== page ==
Posted by: Sam Carson | 14 June, 2007

Facebook Apps: mere eye candy? Maybe not.

Facebook is the “next big thing” in social networking, no question. But it is also taking revolutionary steps with it’s “Facebook Apps”. Now a few weeks in, this article looks under the hood at of the new Facebook API and offers some fascinating insights into how it works and what it means.

The leadership that the Facebook team is showing here rivals anything that the large and established software and web companies have done in this decade.

Most of them are happy little widgets. The Washington Post political compass confirmed that I am, in fact, very liberal. Actually, it tells me that I am the most liberal person I know who is using the little app. I found the Political Compass because a “friend” of mine had it. I saw it, and added it to my profile. It was easy.

The previous passage highlights several innovations of the Facebook Apps. First of all, its called the Washington Post Political Compass. It is an ad for Washington Post which I quite pleased to have on my Facebook Page. Furthermore, I know of four other people that have the same app/ad. Very clever and easy advertising.

Facebook is promising economic freedom — third-party applications can run ads and sell goods and services to their hearts’ content.

The Apps are all required to pass through the Facebook network, and therefore act through that network. This is different from Myspace apps, which are independent bits of code, and like blog “widgets”, they communicate with their own server only, and have no connection with MySpace servers. In other words Facebook Apps conform to the Facebook network and use it more efficiently than blog or MySpace widgets would.

So, when my friend Betty-Sue got the Washington Post Political Compass, I saw she had through my news feed. Cool. I uploaded it. This viral expansion worked so efficiently that the Political Compass simply couldn’t hack the load, it crashed. There were far too many people hitting it at the same time. I couldn’t actually use the thing for several hours.

Facebook is providing a highly viral distribution engine for applications that plug into its platform. As a user, you get notified when your friends start using an application; you can then start using that same application with one click. At which point, all of your friends become aware that you have started using that application, and the cycle continues. The result is that a successful application on Facebook can grow to a million users or more within a couple of weeks of creation.

You hear the word viral? Crazy viral:

ILike was the first third-party application to get serious lift-off on Facebook. Quoting from ILike’s blog shortly after their launch:

“In our first 20 hours of opening doors we had 50,000 users sign up, and it is only accelerating. (10,000 users joined in the first 12 hrs. 10,000 more users in the next 3 hrs. 30,000 more users in the next 5 hrs!!)We started the system not knowing what to expect, with only 2 servers, but ready with backup. Facebook’s rabid userbase chewed up our 2 servers almost instantly. We doubled our capacity to catch up. And then we doubled it again. And again. And again. Oh crap – we ran out of servers!! Although has a very healthy level of Web traffic, and even though about half of all the servers in our datacenter were sitting unused, idle, as backup capacity, we are now completely maxed out.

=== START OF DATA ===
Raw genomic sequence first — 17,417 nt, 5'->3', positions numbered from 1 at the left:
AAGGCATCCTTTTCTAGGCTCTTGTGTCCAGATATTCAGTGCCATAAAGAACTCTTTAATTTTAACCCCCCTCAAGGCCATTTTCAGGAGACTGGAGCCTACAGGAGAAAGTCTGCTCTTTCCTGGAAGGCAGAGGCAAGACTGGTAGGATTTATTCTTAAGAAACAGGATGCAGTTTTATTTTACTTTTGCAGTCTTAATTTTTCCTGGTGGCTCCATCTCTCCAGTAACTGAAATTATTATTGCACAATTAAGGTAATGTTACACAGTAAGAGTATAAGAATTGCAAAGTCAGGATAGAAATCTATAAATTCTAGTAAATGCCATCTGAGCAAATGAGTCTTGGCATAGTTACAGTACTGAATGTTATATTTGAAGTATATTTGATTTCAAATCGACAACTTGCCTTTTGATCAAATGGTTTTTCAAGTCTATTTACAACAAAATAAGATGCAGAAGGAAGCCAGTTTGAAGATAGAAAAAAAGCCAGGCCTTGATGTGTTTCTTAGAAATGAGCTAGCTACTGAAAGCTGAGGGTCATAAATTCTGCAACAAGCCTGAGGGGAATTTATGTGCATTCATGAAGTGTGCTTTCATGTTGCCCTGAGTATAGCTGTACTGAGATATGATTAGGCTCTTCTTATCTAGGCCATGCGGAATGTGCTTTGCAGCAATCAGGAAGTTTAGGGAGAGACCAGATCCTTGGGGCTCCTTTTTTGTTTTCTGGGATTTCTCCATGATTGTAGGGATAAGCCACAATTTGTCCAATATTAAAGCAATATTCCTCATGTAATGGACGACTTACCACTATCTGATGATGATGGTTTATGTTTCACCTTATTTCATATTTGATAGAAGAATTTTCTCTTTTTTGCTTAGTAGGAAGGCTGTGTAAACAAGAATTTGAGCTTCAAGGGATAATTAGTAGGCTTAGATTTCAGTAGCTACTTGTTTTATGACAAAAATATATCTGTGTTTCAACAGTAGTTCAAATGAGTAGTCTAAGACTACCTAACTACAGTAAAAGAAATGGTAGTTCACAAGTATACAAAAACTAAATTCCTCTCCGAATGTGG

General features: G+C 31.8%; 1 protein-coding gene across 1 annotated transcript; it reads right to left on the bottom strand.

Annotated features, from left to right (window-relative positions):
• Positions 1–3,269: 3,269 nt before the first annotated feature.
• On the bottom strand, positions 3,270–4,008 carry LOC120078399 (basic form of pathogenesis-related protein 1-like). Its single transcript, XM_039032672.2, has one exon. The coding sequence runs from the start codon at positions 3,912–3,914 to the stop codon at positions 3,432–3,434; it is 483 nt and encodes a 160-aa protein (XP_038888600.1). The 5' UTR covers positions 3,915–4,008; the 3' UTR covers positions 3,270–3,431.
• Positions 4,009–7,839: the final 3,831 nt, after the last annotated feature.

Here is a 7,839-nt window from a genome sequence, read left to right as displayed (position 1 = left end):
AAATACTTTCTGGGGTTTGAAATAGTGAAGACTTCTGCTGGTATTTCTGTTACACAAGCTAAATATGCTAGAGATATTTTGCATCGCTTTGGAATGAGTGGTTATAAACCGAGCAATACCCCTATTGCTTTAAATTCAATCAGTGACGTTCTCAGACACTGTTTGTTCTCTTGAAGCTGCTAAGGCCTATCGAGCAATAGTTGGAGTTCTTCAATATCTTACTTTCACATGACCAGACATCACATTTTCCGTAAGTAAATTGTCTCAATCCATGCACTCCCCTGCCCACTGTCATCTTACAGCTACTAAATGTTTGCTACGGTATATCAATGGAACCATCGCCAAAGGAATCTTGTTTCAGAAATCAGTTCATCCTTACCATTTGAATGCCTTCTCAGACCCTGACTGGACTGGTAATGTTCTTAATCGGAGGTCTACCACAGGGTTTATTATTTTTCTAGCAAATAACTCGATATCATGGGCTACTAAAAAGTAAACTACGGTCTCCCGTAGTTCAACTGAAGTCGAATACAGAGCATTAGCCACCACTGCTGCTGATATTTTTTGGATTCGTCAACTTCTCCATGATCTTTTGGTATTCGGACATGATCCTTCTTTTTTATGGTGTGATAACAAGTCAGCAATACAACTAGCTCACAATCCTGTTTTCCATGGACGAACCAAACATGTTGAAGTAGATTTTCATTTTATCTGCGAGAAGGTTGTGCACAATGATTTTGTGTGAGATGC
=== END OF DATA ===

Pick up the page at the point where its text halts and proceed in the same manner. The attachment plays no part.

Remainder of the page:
We just emailed everybody we know across over a dozen Bay Area startups, corporations, and venture firms in a desperate plea to find spare servers so we can triple our capacity for the continued onslaught. Tomorrow we are picking up over 100 servers from different companies to have them installed just to handle the weekend’s traffic. (For those who responded to our late night pleas, thank you!)”

Yesterday, about two weeks later, ILike announced that they have passed 3 million users on Facebook and are still growing — at a rate of 300,000 users per day.

When I finally did get to use it, the Washington Post App is smart enough to use my network as a comparative device. I know that, based on the poll I took, I am the most Liberal of all my “Friends” who have that App. There is something really cool about this interaction. The ability to communicate without knowing you are communicating.

To sum it up:

Metaphorically, Facebook is providing the ease and user attraction of MySpace-style embedding, coupled with the kind of integration you see with Firefox extensions, with the added rocket fuel of automated viral distribution to a huge number of potential users, and the prospect of keeping 100% of any revenue your application can generate.




  1. Прикольно пишете, жизненно. Все-таки, для того, чтобы делать интересный блог, нужно не только просто сообщать о чем-то, но и делать это в интересной форме:)

  2. Блин… на самом деле красиво написано! Все это так знакомо…и правдиво!

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